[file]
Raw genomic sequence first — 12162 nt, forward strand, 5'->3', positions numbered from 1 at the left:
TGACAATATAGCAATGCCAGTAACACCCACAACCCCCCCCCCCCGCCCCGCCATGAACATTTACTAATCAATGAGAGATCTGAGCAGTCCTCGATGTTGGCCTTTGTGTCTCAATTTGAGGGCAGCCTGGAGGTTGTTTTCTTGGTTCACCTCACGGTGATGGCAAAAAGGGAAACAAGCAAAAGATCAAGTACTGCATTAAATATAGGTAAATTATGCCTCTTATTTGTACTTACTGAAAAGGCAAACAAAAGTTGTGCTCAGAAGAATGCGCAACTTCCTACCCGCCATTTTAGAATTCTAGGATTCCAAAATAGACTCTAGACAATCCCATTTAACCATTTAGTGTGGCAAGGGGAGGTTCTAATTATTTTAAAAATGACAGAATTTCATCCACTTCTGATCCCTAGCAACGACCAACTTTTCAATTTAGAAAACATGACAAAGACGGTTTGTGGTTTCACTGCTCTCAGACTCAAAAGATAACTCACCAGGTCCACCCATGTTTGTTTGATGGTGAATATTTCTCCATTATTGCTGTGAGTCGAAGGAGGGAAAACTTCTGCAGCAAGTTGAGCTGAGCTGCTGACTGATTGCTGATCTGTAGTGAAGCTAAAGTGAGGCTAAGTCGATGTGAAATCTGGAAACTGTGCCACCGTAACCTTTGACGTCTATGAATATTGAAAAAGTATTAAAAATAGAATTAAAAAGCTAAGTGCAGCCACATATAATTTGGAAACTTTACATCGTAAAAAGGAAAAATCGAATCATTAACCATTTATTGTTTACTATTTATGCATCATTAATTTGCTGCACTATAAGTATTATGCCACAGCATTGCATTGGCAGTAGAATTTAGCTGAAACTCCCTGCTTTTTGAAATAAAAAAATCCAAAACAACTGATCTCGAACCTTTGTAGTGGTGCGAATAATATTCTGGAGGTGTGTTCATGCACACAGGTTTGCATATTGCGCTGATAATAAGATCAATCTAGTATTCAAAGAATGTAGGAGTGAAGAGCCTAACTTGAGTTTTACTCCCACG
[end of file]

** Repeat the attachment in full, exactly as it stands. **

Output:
Raw genomic sequence first — 12162 nt, forward strand, 5'->3', positions numbered from 1 at the left:
TGACAATATAGCAATGCCAGTAACACCCACAACCCCCCCCCCCCGCCCCGCCATGAACATTTACTAATCAATGAGAGATCTGAGCAGTCCTCGATGTTGGCCTTTGTGTCTCAATTTGAGGGCAGCCTGGAGGTTGTTTTCTTGGTTCACCTCACGGTGATGGCAAAAAGGGAAACAAGCAAAAGATCAAGTACTGCATTAAATATAGGTAAATTATGCCTCTTATTTGTACTTACTGAAAAGGCAAACAAAAGTTGTGCTCAGAAGAATGCGCAACTTCCTACCCGCCATTTTAGAATTCTAGGATTCCAAAATAGACTCTAGACAATCCCATTTAACCATTTAGTGTGGCAAGGGGAGGTTCTAATTATTTTAAAAATGACAGAATTTCATCCACTTCTGATCCCTAGCAACGACCAACTTTTCAATTTAGAAAACATGACAAAGACGGTTTGTGGTTTCACTGCTCTCAGACTCAAAAGATAACTCACCAGGTCCACCCATGTTTGTTTGATGGTGAATATTTCTCCATTATTGCTGTGAGTCGAAGGAGGGAAAACTTCTGCAGCAAGTTGAGCTGAGCTGCTGACTGATTGCTGATCTGTAGTGAAGCTAAAGTGAGGCTAAGTCGATGTGAAATCTGGAAACTGTGCCACCGTAACCTTTGACGTCTATGAATATTGAAAAAGTATTAAAAATAGAATTAAAAAGCTAAGTGCAGCCACATATAATTTGGAAACTTTACATCGTAAAAAGGAAAAATCGAATCATTAACCATTTATTGTTTACTATTTATGCATCATTAATTTGCTGCACTATAAGTATTATGCCACAGCATTGCATTGGCAGTAGAATTTAGCTGAAACTCCCTGCTTTTTGAAATAAAAAAATCCAAAACAACTGATCTCGAACCTTTGTAGTGGTGCGAATAATATTCTGGAGGTGTGTTCATGCACACAGGTTTGCATATTGCGCTGATAATAAGATCAATCTAGTATTCAAAGAATGTAGGAGTGAAGAGCCTAACTTGAGTTTTACTCCCACG